Zealous for What? By Woodrow Kroll
And a young man ran and told Moses, and said, "Eldad and Medad are prophesying in the camp." So Joshua the son of Nun, Moses' assistant, one of his choice men, answered and said, "Moses my lord, forbid them!" Then Moses said to him, "Are you zealous for my sake? Oh, that all the Lord's people were prophets and that the Lord would put His Spirit upon them!"
Zealous for What?
How easy it is to misplace our zeal. Around 1420 A.D., "golfe" or "the Gouf" became so popular that King James II of Scotland feared the pastime placed the country at risk in its ongoing war with England. He reasoned that his men were spending too much time chasing the "golfe" ball and too little time practicing archery. Consequently the king persuaded his government to pass an act of parliament banning "golfe." Obviously, his zeal was misplaced, not to mention ineffective.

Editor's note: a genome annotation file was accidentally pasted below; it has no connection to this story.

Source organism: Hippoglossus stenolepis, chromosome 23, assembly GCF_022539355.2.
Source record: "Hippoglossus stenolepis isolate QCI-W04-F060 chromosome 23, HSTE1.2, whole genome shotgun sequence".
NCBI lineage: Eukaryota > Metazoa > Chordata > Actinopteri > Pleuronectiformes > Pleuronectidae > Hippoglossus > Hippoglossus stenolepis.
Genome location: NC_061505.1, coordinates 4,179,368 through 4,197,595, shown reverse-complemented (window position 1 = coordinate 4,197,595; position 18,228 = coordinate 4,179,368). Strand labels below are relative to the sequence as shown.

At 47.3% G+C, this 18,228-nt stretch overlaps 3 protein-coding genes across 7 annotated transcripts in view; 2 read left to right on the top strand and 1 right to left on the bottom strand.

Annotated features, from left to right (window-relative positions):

Joshua also had a misplaced zeal. As the assistant to Moses, he considered it his responsibility to make sure his master's power and influence were not threatened. Since part of Moses' authority stemmed from the fact that God spoke through him, the thought of others prophesying or speaking for the Lord disturbed Joshua. In his enthusiasm to protect his master's position, he was ready to hinder the proclamation of God's Word.
Over the centuries, God has used many instruments to proclaim His Word. Sometimes these instruments possessed questionable motives. The apostle Paul noted that some "preach Christ from selfish ambition, not sincerely" (Phil. 1:16). His conclusion? "What then? Only that in every way, whether in pretense or in truth, Christ is preached; and in this I rejoice, yes, and will rejoice" (v. 18).
Our zeal must primarily focus on the message, not the messenger. If the Word of God is being faithfully proclaimed, let's rejoice. God sometimes chooses the least likely to speak for Him. If someone is not a true spokesman for Him, God will take care of that. We need not worry.
Be zealous for the message; God will judge the messenger.